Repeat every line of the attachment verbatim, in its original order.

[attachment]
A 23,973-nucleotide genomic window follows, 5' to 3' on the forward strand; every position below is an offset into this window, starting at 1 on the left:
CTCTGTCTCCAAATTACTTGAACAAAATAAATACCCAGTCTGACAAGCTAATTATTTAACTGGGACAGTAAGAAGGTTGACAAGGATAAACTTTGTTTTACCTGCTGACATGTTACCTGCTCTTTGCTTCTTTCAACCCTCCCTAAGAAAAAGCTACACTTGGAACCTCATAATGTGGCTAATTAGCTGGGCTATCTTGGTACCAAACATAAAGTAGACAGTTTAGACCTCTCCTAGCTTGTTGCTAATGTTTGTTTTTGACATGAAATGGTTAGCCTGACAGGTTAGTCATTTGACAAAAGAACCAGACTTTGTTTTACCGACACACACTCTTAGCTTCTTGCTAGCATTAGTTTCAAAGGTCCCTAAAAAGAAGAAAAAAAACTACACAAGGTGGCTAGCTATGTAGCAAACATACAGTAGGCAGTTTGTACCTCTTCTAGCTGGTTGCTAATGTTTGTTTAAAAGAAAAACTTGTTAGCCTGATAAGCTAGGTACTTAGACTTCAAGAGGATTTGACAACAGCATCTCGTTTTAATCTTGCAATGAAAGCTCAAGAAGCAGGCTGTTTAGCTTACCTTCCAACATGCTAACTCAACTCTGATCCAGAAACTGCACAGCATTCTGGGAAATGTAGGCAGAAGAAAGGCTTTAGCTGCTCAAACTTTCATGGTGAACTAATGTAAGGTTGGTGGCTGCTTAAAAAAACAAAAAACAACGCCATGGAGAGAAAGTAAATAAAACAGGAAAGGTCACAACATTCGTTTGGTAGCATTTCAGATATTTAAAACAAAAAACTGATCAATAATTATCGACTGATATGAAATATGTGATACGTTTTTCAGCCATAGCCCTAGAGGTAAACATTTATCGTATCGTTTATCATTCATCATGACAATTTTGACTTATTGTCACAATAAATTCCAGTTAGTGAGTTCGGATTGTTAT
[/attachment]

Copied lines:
A 23,973-nucleotide genomic window follows, 5' to 3' on the forward strand; every position below is an offset into this window, starting at 1 on the left:
CTCTGTCTCCAAATTACTTGAACAAAATAAATACCCAGTCTGACAAGCTAATTATTTAACTGGGACAGTAAGAAGGTTGACAAGGATAAACTTTGTTTTACCTGCTGACATGTTACCTGCTCTTTGCTTCTTTCAACCCTCCCTAAGAAAAAGCTACACTTGGAACCTCATAATGTGGCTAATTAGCTGGGCTATCTTGGTACCAAACATAAAGTAGACAGTTTAGACCTCTCCTAGCTTGTTGCTAATGTTTGTTTTTGACATGAAATGGTTAGCCTGACAGGTTAGTCATTTGACAAAAGAACCAGACTTTGTTTTACCGACACACACTCTTAGCTTCTTGCTAGCATTAGTTTCAAAGGTCCCTAAAAAGAAGAAAAAAAACTACACAAGGTGGCTAGCTATGTAGCAAACATACAGTAGGCAGTTTGTACCTCTTCTAGCTGGTTGCTAATGTTTGTTTAAAAGAAAAACTTGTTAGCCTGATAAGCTAGGTACTTAGACTTCAAGAGGATTTGACAACAGCATCTCGTTTTAATCTTGCAATGAAAGCTCAAGAAGCAGGCTGTTTAGCTTACCTTCCAACATGCTAACTCAACTCTGATCCAGAAACTGCACAGCATTCTGGGAAATGTAGGCAGAAGAAAGGCTTTAGCTGCTCAAACTTTCATGGTGAACTAATGTAAGGTTGGTGGCTGCTTAAAAAAACAAAAAACAACGCCATGGAGAGAAAGTAAATAAAACAGGAAAGGTCACAACATTCGTTTGGTAGCATTTCAGATATTTAAAACAAAAAACTGATCAATAATTATCGACTGATATGAAATATGTGATACGTTTTTCAGCCATAGCCCTAGAGGTAAACATTTATCGTATCGTTTATCATTCATCATGACAATTTTGACTTATTGTCACAATAAATTCCAGTTAGTGAGTTCGGATTGTTAT